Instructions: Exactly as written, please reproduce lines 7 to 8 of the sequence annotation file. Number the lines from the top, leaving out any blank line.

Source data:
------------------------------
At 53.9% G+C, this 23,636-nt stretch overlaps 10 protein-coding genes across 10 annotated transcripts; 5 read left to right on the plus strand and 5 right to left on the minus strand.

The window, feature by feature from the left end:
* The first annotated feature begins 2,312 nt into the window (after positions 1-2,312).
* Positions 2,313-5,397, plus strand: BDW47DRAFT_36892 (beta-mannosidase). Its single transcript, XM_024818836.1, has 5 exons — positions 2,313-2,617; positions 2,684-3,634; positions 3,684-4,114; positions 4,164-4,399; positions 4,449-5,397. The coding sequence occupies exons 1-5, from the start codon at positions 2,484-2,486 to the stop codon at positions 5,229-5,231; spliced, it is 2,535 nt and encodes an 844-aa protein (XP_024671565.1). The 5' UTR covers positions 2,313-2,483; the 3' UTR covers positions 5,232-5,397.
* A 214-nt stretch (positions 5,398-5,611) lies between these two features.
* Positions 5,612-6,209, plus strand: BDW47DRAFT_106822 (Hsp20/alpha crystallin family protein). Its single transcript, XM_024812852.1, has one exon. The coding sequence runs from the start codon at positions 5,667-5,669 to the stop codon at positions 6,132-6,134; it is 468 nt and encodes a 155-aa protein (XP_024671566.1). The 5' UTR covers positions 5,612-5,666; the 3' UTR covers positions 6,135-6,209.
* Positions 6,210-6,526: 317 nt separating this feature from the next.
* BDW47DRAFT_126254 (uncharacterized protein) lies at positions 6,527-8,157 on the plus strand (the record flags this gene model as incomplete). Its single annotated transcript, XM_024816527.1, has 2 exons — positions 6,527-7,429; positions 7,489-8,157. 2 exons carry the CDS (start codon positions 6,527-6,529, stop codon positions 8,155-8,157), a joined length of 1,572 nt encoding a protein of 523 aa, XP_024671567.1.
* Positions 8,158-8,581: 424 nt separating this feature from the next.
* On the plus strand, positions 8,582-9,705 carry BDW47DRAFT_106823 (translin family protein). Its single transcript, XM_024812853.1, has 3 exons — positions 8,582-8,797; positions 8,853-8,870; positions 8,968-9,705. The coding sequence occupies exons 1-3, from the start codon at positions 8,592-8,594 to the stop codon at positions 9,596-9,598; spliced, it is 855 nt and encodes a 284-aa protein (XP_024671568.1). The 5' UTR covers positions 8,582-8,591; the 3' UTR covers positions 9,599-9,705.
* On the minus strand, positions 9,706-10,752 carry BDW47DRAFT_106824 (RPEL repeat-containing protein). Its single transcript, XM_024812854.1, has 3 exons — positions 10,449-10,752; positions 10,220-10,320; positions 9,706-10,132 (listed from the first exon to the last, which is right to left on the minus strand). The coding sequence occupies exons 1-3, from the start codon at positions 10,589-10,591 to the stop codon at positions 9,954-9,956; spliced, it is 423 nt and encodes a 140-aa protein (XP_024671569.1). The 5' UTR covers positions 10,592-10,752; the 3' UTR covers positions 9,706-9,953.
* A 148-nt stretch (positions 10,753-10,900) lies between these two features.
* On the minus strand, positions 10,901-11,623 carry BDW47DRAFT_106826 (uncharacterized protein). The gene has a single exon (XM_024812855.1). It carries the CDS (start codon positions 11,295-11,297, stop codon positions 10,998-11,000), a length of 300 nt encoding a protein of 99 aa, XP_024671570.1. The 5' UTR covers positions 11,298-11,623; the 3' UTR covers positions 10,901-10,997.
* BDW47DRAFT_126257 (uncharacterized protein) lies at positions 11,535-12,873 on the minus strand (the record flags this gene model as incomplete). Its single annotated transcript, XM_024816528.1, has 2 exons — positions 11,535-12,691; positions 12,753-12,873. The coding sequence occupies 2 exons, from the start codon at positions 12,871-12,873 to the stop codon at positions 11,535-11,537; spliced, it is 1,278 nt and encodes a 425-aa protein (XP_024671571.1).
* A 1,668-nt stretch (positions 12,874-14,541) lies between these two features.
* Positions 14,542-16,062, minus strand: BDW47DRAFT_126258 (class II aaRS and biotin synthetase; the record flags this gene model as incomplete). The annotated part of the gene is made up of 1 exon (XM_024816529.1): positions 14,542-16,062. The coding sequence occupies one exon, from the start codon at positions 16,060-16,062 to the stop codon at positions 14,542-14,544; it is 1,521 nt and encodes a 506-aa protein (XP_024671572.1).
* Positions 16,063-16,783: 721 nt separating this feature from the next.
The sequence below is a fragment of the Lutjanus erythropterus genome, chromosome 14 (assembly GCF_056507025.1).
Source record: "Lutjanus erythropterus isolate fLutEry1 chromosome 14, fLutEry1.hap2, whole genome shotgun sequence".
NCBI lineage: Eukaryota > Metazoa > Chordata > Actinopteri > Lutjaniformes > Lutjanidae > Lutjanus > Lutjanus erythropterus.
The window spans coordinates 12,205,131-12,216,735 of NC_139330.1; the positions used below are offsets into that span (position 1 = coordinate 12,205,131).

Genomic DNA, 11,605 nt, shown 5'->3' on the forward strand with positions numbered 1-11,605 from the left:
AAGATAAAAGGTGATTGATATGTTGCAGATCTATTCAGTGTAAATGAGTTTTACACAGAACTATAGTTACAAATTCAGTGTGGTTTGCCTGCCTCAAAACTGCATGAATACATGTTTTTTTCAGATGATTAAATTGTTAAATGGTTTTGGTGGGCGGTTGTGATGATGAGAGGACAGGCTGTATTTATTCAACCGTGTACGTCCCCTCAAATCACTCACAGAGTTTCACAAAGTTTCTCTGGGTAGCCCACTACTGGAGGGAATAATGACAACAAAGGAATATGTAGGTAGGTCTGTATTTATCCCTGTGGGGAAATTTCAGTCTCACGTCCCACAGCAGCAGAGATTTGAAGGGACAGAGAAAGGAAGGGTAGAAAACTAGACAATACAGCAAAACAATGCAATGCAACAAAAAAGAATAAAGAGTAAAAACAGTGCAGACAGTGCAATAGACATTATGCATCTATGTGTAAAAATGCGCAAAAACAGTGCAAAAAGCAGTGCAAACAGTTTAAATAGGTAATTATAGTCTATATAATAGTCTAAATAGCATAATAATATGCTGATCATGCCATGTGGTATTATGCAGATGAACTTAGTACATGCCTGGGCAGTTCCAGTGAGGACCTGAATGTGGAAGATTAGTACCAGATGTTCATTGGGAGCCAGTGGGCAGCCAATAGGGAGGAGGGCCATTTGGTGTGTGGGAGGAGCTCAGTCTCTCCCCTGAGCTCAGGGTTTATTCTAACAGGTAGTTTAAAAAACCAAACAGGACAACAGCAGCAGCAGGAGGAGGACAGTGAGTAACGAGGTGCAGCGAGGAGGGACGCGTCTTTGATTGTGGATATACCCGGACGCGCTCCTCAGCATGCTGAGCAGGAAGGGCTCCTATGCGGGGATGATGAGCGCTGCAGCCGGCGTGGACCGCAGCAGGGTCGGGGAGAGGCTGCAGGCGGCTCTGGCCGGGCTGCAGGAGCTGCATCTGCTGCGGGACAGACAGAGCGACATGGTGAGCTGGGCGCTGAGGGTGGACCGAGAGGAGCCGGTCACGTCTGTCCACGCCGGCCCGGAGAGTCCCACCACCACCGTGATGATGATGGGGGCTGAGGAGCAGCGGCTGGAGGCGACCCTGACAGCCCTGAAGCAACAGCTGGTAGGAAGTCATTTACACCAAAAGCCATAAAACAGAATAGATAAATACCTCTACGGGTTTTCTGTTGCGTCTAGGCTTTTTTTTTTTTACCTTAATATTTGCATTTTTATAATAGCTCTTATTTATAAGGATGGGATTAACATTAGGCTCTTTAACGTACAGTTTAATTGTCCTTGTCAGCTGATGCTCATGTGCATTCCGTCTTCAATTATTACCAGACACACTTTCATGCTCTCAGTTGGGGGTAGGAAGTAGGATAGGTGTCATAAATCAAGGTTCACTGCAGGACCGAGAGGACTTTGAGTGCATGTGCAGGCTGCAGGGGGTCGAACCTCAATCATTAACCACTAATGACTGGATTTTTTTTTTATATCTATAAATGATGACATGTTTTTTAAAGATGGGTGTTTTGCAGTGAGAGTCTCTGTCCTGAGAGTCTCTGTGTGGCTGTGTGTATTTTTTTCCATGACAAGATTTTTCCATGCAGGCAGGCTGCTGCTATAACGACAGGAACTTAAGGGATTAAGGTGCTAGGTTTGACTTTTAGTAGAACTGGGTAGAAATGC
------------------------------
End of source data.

* Positions 6,210-6,526: 317 nt separating this feature from the next.
* BDW47DRAFT_126254 (uncharacterized protein) lies at positions 6,527-8,157 on the plus strand (the record flags this gene model as incomplete). Its single annotated transcript, XM_024816527.1, has 2 exons — positions 6,527-7,429; positions 7,489-8,157. 2 exons carry the CDS (start codon positions 6,527-6,529, stop codon positions 8,155-8,157), a joined length of 1,572 nt encoding a protein of 523 aa, XP_024671567.1.